The Crocus City Hall attack or “the blood debt” between Russia and Daesh

The Islamic State of Khorasan (IS-K), a branch of the jihadist group Islamic State (IS), claimed responsibility for the attack on a concert hall in the suburbs of Moscow on Friday evening. Nearly 140 people have died, according to a latest report from the Russian authorities. Since then, many Internet users have wondered why ISIS would attack Moscow “all at once” and are launching the machine of conspiracy theories. Well, the Kremlin may have forgotten ISIS, but the terrorist group had not forgotten Russia.

For what ? Because the terrorist organization considers that Vladimir Putin’s country “has Muslim blood on its hands”. Wassim Nasr, journalist at France 24 and specialist in jihadism, even spoke this Saturday on France Info of a “blood debt” between Russia and ISIS “which goes back several years, to the war in Syria or Chechnya”.

EI-K, the branch Afghanistan’s bloodiest terroristand ISIS have been “fixated on Russia for two years, frequently criticizing President Vladimir Putin in his propaganda,” says Colin P. Clarke, terrorism specialist at the security consulting company Soufan Group, in the New York Times. 20 minutes make the point.

Privileged contacts with the Taliban

According to experts interviewed this week by AFP, EI-K accuses the Kremlin of cultivating privileged contacts with the Taliban, who took power in 2021 in Afghanistan. Taliban who, according to The Guardian, find themselves confronted “alone with the delicate security question facing IS” since American troops withdrew. The British daily argues that Daesh has made Russia a new enemy and is using “Afghanistan and Central Asia as a platform to strike Russia and Asia, and Turkey as a portal to Europe”.

In September 2022, Daesh claimed responsibility for the suicide attack against the Russian embassy in Kabul. But it was already the Islamic State which was involved in the bomb attack of April 3, 2017, in the Saint Petersburg metro. This March 7, Russian intelligence services also assured that they had foiled an attack by EI-K against a synagogue in the Kaluga region, southwest of Moscow. Suspected members of EI-K were reportedly killed there.

The Chechens, “rallied to the cause of jihad”

During the Chechen War, Chechen separatist rebels became radicalized. Some have pledged allegiance to ISIS. As a reminder, the country expressed demands for independence and Russia “repressed all ethnic or linguistic demands” with unprecedented violence, comments Guillaume Ancel, to our colleagues at BFMTV. These “ethno-separatist” type demands and which are part of a “recurrent anti-Putin context” were then “rallied to the cause of jihad”, specifies the former French officer and co-author of Goodbye Putin.

In 2002, Chechen fighters even took 912 people hostage in the Moscow theater of Dubrovka to demand Russian withdrawal from Chechnya. Results: 130 deaths, almost all as a result of asphyxiation at the time of the intervention of the police.

In the Russian Caucasus, a powder magazine

Moscow is therefore confronted with Islamist terrorism on its own territory, more particularly in the Russian Caucasus. Nearly 4,500 Russians from this region have fought or are still fighting alongside IS, according to authorities. At the beginning of March, Russian authorities announced that they had killed six suspected Islamic State fighters in an operation carried out in Ingushetia, a small republic in the Caucasus with a Muslim majority.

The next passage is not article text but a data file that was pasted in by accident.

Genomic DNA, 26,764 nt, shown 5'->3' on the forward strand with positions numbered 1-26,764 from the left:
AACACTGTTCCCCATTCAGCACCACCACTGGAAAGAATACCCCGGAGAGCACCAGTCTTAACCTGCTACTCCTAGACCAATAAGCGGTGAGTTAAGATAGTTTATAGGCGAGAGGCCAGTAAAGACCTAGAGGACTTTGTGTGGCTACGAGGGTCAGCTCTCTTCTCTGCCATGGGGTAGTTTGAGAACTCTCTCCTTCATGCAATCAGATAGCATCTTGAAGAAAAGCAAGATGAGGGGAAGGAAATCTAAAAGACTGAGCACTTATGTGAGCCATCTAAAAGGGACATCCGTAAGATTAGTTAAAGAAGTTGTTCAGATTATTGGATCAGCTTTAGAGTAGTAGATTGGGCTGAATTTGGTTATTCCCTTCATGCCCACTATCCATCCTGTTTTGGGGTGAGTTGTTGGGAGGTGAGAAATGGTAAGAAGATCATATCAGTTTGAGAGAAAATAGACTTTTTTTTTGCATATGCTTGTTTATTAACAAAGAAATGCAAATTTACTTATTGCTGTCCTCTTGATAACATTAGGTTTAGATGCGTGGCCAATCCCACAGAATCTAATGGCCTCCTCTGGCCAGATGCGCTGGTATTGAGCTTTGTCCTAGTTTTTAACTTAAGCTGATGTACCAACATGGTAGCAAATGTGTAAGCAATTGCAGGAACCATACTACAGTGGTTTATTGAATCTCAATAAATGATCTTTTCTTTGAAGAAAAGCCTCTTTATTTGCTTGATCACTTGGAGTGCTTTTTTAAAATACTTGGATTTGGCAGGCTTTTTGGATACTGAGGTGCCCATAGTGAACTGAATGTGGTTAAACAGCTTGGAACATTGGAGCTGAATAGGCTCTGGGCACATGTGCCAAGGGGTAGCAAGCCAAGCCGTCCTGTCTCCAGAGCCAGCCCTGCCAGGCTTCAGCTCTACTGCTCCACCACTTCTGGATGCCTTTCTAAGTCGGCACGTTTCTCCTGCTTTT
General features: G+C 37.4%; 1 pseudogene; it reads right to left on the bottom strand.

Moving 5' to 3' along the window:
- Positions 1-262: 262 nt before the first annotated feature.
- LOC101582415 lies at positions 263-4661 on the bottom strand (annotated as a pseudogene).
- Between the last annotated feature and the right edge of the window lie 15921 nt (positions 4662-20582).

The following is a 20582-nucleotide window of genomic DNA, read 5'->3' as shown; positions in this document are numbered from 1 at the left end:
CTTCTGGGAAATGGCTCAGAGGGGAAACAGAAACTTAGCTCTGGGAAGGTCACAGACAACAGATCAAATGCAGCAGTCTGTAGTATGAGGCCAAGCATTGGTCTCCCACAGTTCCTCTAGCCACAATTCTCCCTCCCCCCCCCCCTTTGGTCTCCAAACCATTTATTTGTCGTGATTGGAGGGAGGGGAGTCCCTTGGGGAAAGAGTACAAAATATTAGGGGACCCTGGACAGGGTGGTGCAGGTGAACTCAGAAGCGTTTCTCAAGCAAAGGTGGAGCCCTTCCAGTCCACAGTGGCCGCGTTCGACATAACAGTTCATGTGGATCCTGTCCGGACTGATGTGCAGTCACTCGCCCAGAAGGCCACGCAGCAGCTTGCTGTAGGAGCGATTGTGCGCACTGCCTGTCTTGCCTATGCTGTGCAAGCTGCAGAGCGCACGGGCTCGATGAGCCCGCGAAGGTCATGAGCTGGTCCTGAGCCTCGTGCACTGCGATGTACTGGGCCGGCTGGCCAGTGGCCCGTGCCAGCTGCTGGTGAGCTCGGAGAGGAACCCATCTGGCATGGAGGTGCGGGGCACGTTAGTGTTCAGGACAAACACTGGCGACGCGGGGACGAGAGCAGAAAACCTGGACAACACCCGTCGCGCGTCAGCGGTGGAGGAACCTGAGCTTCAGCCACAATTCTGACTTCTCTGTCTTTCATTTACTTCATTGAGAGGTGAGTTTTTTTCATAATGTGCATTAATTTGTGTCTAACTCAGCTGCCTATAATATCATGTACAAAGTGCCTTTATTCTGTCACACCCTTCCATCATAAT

“At one point, ISIS had a form of emirate in the Caucasus which was eliminated by the Russians. Russian prisons are also full of jihadists from IS or other factions, so the dispute is very old,” comments Wassim Nasr to France 24. And we must not forget that the Islamic State of Khorasan, which “experienced a spectacular second wind in 2021”, according to The New York Times, saw its numbers increase from 4,000 to 6,000 men. According to a report from UN Security Council dating from June 2023its ranks also include families from Afghanistan, Azerbaijan, Russia, Pakistan, Iran, Turkey and Central Asia.

Support for Bashar al-Assad

And all of them served in Syria in particular. In 2015, Moscow intervened militarily to support the regime of Bashar al-Assad. So, certainly, Moscow was not on the side of the Western international coalition, but it was a decisive force in raising the Islamic caliphate. The Russian army notably carried out massive bombings targeting Daesh positions.

Against Wagner and the war in Ukraine

According to the American journal Foreign Policy cited by the BBC, shortly after the start of the war in Ukraine, ISIS launched a media campaign to “attract new potential sympathizers.” This is without taking into account that in the Sahel, “IS is confronted with the Wagner paramilitary group, and therefore with Russia. All these Russian interventions are so many reasons for ISIS to target Moscow,” recall our colleagues at TV5 World. And Lucas Webber, co-founder of the specialized site Militant Wire, explained to AFP that ISIS is “working on its expansion across Central Asia and Russia”, with even “a Russian-language media to strengthen its support and incite violence in the country.”

+ information on the attack in Moscow

This Monday, Vladimir Putin recognized for the first time that the attack had been perpetrated by “radical Islamists”, while continuing to mention a Ukrainian lead. Nikolai Patrushev, the powerful secretary of the Russian Security Council, insisted on Tuesday that, “of course”, Ukraine was responsible.

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